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Originally published June 17, 2007 at 12:00 AM | Page modified June 26, 2007 at 2:20 PM

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From life as refugees, songs of true inspiration

You may have heard them on the soundtrack of the harrowing Oscar-nominated film "Blood Diamonds" or on their own album, "Living Like a Refugee...

Seattle Times jazz critic

Coming up

Sierra Leone's Refugee All Stars, 7 p.m. (all ages) and 9:30 p.m. Tuesday at the Triple Door, 216 Union St., Seattle; $20-$22 (206-838-4333 or www.thetripledoor.net).

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You may have heard them on the soundtrack of the harrowing Oscar-nominated film "Blood Diamonds" or on their own album, "Living Like a Refugee."

Or maybe you saw the moving, self-named 2006 documentary at last year's Seattle International Film Festival. Or on "Oprah."

If you've somehow missed them, you have another chance to hear one of the most compelling and unusual world-music acts to ever go on tour.

Tuesday at the Triple Door, Sierra Leone's Refugee All Stars play two shows honoring International World Refugee Day. The show is presented by the Northwest Immigrant Rights Project, a legal services organization.

It's a timely show, given the immigration bill being considered in the Senate, and the fact that the number of refugees in the world has skyrocketed to 10.6 million souls.

The Refugee All Stars formed in a refugee camp in the Republic of Guinea in the late '90s, during the 11-year civil war in Sierra Leone that saw the grisly rise of child warriors and gratuitous amputations.

The group started life as a duo of leader/singer/composer Reuben N. Koroma and guitarist Francis John Langba (aka Franco), but grew into a full band to entertain at various camps. Both of the band's founders had been musicians in Freetown, the capital of Sierra Leone.

Coming up

Sierra Leone's Refugee All Stars, 7 p.m. (all ages) and 9:30 p.m. Tuesday at the Triple Door, 216 Union St., Seattle; $20-$22 (206-838-4333 or www.thetripledoor.net).

As Koroma explains in the documentary, he registered as a refugee in 1997, thinking he might be in a camp for "six months or a year."

He did not repatriate until 2004.

What makes the band so fascinating is not just its situation, but the topical, inspirational content of its songs.

"I take all the problems and suffering of the people and make a song out of it," Koroma says, with simple eloquence.

With such an amazing back story, most of the press about SLRAS has been about the war, the camps and the group's unusual genesis.

But the music these guys play deserves some consideration, particularly the way it reflects the criss-crossing voyages music has taken across the Atlantic.

"The whole history of Sierra Leone is about slaves returning to Liberia and Freetown," explains Peter Davenport, a music producer for Microsoft who did field work in rural Sierra Leone in the 1980s.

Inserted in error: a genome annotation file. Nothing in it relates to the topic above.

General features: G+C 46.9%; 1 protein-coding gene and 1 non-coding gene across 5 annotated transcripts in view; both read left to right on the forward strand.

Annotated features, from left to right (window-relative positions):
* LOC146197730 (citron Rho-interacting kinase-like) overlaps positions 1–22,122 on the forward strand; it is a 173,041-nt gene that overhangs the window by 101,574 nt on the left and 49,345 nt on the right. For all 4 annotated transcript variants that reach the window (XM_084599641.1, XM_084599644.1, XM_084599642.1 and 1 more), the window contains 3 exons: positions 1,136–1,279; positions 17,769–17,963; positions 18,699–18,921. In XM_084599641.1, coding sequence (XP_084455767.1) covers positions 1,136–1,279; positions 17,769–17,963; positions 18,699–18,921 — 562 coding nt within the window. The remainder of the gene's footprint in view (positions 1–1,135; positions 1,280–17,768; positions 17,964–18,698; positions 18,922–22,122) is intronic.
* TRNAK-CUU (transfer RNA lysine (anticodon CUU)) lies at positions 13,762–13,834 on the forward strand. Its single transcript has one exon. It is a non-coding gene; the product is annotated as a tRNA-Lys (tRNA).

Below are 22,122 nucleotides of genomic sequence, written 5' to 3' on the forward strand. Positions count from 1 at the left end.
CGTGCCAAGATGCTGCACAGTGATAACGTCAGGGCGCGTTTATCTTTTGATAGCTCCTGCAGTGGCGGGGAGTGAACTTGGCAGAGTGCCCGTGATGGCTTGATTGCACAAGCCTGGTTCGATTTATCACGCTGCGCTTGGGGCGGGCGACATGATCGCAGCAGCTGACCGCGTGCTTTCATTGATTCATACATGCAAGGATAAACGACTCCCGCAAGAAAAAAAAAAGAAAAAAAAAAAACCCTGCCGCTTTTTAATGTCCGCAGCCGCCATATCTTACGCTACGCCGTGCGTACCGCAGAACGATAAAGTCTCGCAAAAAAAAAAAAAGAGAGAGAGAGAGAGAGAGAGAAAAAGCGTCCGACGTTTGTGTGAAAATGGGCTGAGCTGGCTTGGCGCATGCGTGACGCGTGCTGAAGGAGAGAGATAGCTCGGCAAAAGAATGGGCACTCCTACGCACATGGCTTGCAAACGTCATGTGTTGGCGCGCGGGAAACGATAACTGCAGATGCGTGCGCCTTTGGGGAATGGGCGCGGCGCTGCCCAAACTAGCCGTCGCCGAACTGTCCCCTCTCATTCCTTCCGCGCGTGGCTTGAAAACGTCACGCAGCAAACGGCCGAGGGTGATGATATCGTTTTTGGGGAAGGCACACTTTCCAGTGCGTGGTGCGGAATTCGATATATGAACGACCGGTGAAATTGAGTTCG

That interchange between the New World — the Caribbean, especially — and Africa is especially evident in the band's use of the bouncy, regular upbeats of reggae and the lightly skipping beat of goombay.

It's interesting to watch the development of one of their best songs, "Weapon Conflict," from the film to the record. Describing the pointless war, the song begins, "When two elephants are fighting, the grass will suffer" and, in the camp, has a light, acoustic touch. Later, in 2002, when the band traveled to Freetown courtesy of the U.N. to bring back the news that the city was now safe, the song (and the band as it was then constituted) acquired a drummer and electric bass, and had a much harder beat and a grinding, novelty vocal sound.

Interestingly, on the eventual album track, the tempo and attack come back down, the feeling is light again and there's organ in the background: transformed, but classic reggae.

Even as early as 1984, in Abidjan, Ivory Coast, reggae had caught on, with bands such as Alpha Blondy dominating the charts.

Though inspired by an East African ruler (Haile Selassie), reggae is Jamaican music. But Bob Marley's black-liberation politics gave reggae particular appeal in West Africa.

A less well-known Caribbean-African connection is goombay, which has a beat similar to calypso or even beguine (more common in French-speaking African countries). Though this element of SLRAS has been called "palm wine" in the press, it's actually a guitar and vocal music with African roots, most popular in Bermuda.

The goombay itself is a goat-skin drum you sit on while playing, but the term came to stand for the style.

Says Davenport: "Goombay music is what you'd hear in Freetown, various styles of it. These guys would travel out from the city, so you might hear some if it in the villages. Goombay is a more urban form. Back then, you wouldn't hear as much electric guitar. And the reggae thing is more recent."

"Soda Soap," a sweet song with call-and-answer vocals, has the goombay feel. The lyric says people used to take their humble, homemade soap in Freetown for granted, but now that they're finally back home, they appreciate it.

Like most of the Refugee All Stars' songs — and much of West African and Caribbean music — "Soda Soap" has a moral lesson.

Amazingly, it's told with a light heart and cheerful melody.

When you consider all that these band members have been through, this is a musical miracle in itself.

Paul de Barros: 206-464-3247 or pdebarros@seattletimes.com

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